As we were leaving his lecture Wehrmann asked us to stop and listen closely to his final words. He said that Americans have three major misconceptions about Germans that he wanted to set straight. “First, Germans don’t wear lederhosen all the time.” There was a laugh. “Second, Germans did NOT invent the Chicken Dance . . . in fact, we don’t even do the Chicken Dance.” This time there was a bigger laugh. “And three . . . Germans don’t drink warm beer.” Cheers filled the room.


These were words to live by. . . words that I won’t soon forget.



  Michael Baxter is the Texas Travelin' Man

Always visit for Texas Travel Information, city maps from around Texas and travel guides.

TOUR TEXAS: Malt Shop Memory Maker

Tuesday, November 29, 2011 by The Texas Travelin' Man


My chocolate malt was a tad thicker and creamier than any that I have had in years. Topped with a mound of whipped cream and a single stemmed maraschino cherry, it was more than tasty . . . for me it was a flashback to the days of Billy Hailey, Chuck Berry and the Big Bopper. This was the real deal right in the middle of Corsicana, Texas.

Originally opened in 1905, The Diner on North Beaton Street is the oldest continually operating soda fountain in Texas and with the same ice cream machine purchased in 1922 it still cranks out old-style Dr Pepper floats, sodas, sundaes and banana splits to customers from the Piney Woods to Waco and north to Ennis. 


It’s been years since I had a Purple People Eater – a tall drink of grape soda and vanilla ice cream, or a Brown Cow – an incredible mix of root beer and chocolate syrup with vanilla ice cream. When was the last time you even heard of a Phosphate? For readers under the age of 50, a Phosphate is a well balanced mix of flavored syrup and soda water over ice. The perfect combination should be left to the professionals like Pepper, our waitress and hand scoop extraordinaire.

As we sat at a red vinyl booth it was impossible not to take in the history around us. The scuffed, stained floor was worn white tile with Art Deco patterns in black, red and teal green. The matching green and red counter was original with a row of chrome-railed red and black vinyl swivel stools. Above the mirrored back wall behind the counter hung a large sign from the early days that read “Hashop Drugs – ice cream”.

Well used Coca-Cola and Dr Pepper fountains rested on the counter top as customers sat and enjoyed their meal to either side.

 I ordered my cheese burger done the old fashioned way, the way burgers used to be served up during the heyday of diners and soda shops. It was loaded with great taste and better memories.

As I savored those memories along with the ¼ lb. stack of beef, lettuce, tomatoes, onions and extra mustard, classic country tunes from the ‘60s floated over head. If only for a moment it was small town Texas from decades past and I was hanging on to every second of it for as long as I could.

When the check came I quickly returned to present day reality . . . there was no 5-cent dipped ice cream or 15-cent soda on my tab like there used to be. But, the modern day price was well worth the cost of admission to this malt shop memory maker in Corsicana.


  Michael Baxter is the Texas Travelin' Man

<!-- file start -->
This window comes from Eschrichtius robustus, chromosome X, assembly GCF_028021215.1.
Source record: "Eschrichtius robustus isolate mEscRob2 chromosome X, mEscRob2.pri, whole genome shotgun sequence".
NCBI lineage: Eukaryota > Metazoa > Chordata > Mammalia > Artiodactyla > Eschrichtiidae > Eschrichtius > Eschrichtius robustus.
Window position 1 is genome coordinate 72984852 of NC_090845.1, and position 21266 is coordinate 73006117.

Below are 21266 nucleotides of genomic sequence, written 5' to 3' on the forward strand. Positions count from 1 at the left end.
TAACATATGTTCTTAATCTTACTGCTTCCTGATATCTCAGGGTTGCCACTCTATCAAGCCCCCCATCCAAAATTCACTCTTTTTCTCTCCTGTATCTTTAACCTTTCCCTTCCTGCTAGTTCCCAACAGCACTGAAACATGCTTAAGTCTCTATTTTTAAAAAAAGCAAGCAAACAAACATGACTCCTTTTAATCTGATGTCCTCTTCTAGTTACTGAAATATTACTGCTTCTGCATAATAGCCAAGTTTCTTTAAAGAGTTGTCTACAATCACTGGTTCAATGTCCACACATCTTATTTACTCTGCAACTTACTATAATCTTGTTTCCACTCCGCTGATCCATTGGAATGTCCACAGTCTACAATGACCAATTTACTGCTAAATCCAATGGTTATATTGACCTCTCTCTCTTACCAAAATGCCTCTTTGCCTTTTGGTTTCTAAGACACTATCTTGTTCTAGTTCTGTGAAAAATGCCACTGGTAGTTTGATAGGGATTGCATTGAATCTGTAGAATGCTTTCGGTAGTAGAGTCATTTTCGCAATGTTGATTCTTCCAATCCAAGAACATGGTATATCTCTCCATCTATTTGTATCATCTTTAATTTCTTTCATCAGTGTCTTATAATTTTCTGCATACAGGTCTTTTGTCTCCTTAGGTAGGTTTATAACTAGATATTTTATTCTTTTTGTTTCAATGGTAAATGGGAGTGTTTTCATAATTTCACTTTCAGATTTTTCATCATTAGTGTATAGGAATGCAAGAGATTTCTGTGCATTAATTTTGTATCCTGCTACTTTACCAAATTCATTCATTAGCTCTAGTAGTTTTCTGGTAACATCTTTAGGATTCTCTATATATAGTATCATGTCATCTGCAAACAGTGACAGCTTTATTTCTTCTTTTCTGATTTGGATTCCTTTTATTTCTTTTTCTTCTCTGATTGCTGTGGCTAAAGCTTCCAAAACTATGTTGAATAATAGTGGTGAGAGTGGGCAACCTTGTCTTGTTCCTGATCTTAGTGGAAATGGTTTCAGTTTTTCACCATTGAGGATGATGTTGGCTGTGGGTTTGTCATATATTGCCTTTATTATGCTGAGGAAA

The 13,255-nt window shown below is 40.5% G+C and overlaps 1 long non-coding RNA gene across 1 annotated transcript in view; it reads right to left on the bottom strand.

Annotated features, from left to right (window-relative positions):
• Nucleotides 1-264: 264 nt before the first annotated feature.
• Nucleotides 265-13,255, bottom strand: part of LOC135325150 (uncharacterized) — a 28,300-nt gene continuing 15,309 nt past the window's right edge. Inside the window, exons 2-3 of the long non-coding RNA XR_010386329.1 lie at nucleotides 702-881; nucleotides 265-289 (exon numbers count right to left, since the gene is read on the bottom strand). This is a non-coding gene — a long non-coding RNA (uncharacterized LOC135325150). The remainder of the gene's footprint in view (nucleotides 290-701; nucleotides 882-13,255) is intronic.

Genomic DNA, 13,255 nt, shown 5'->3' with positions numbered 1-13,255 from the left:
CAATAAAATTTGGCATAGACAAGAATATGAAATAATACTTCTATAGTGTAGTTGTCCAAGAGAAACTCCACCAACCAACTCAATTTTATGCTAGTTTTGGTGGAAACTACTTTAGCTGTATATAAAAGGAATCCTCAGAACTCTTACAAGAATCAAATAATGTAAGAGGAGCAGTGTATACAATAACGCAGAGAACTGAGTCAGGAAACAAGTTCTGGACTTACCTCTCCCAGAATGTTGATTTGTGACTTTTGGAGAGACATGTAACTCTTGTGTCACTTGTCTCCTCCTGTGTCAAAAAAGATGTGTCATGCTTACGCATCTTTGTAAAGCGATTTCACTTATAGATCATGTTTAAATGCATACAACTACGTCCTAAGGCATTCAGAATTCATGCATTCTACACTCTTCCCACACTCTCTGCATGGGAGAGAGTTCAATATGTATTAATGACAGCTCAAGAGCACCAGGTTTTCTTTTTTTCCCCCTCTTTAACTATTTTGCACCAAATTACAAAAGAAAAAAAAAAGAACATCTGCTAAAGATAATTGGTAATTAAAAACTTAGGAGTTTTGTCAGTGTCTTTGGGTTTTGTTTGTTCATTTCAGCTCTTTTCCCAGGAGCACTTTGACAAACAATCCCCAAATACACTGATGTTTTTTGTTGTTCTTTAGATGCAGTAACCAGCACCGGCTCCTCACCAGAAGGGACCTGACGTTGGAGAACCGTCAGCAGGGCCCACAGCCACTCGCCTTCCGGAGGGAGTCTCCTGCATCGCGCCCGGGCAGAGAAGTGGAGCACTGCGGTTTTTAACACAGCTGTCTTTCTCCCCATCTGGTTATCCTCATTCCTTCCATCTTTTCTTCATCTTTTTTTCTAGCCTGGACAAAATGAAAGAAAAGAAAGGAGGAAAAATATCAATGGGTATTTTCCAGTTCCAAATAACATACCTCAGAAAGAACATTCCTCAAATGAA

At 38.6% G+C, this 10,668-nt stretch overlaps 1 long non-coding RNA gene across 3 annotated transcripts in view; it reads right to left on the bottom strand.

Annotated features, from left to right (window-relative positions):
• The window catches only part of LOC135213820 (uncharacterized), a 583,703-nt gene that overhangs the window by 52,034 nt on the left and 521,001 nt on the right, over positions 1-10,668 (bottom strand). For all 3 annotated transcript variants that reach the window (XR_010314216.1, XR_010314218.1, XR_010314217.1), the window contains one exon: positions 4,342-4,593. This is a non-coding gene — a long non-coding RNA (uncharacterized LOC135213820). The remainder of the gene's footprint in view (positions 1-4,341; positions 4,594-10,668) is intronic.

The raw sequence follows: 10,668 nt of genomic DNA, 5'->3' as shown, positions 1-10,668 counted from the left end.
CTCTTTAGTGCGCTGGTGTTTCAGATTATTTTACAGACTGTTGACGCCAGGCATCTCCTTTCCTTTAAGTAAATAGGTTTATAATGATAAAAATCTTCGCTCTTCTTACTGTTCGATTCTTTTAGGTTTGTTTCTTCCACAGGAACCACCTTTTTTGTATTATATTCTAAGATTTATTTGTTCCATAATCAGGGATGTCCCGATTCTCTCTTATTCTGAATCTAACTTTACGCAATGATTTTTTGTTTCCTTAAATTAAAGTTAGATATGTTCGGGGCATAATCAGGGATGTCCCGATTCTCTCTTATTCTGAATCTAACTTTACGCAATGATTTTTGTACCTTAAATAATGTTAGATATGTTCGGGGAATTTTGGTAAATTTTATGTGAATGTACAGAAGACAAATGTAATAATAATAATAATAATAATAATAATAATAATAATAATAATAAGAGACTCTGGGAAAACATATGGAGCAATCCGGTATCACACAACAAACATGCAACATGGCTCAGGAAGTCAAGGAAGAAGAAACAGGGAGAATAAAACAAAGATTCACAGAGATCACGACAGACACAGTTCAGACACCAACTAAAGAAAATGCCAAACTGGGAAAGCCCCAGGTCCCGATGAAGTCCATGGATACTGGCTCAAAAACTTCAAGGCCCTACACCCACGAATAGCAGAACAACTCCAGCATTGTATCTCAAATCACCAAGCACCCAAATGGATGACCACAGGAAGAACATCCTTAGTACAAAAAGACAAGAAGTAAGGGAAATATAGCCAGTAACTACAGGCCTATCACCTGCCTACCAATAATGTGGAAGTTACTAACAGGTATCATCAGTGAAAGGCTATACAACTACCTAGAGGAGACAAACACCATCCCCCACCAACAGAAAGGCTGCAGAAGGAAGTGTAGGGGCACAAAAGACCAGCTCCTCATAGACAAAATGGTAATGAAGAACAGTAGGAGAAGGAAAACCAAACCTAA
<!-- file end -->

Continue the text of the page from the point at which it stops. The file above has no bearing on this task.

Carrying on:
Always check with for the latest Texas Travel Information, and for Texas City Maps, Brochures and Travel Guides.

TOUR TEXAS: Galveston's Mardi Gras Ghost

Monday, October 17, 2011 by The Texas Travelin' Man

For years the Mernard House at 33rd Street and Avenue N 1/2 has been known as "the" haunted house of Galveston.
Built in 1838, the home of Michael Mernard - one of the original signers of the Texas Declaration of Independence, sat empty for many years with its windows boarded shut. The imposing oaks surrounding the mansion only added to its eerie appearance. In fact, long time Islanders such as my old friend Sheila Lidstone still talk about crossing the street as kids in order to avoid passing directly in front of the "creepy" old house. Like Ashton Villa, Mernard House is today one of Galveston's most beautifully restored historic homes with rumors of its own resident ghost.

According to local legend, well before the Civil War the Mernard House was the site of Galveston's first ever Mardi Gras Ball. At midnight a young woman tripped on the front hall stairway, fell and broke her neck.

For years that followed on Mardi Gras night, Mernard's slaves were said to have seen the ghost of the young woman standing on the stairs. It is not known for sure who the young woman was, but it is believed to be Mernard's daughter, Clara, who reportedly died in her teens.

Another ghostly tale of Galveston Island . . .

  Michael Baxter is the Texas Travelin' Man

Always use for Texas City Maps, Texas Brochures, Family Vacations in Texas and more...

TOUR TEXAS: Miss Bettie Brown - the "Haunting" Hostess of Galveston

Monday, October 3, 2011 by The Texas Travelin' Man

Galveston Island is one of the most "spirited" towns in Texas.  From the old community cemetery on Broadway to several stately homes and residences on the east end, Galveston is said to be filled with Gulf Coast ghosts after sunset.

Carl Wade is was said to be one of several folks over the years to see for himself evidence of one of Galveston's well known specters - the ghost of Miss Bettie Brown, the flamboyant hostess of Ashton Villa. Ashton Villa is a marvelous example of Italianate architecture built in 1859 by James Moreau Brown. Today the magnificent house on Broadway is a museum home open to the public.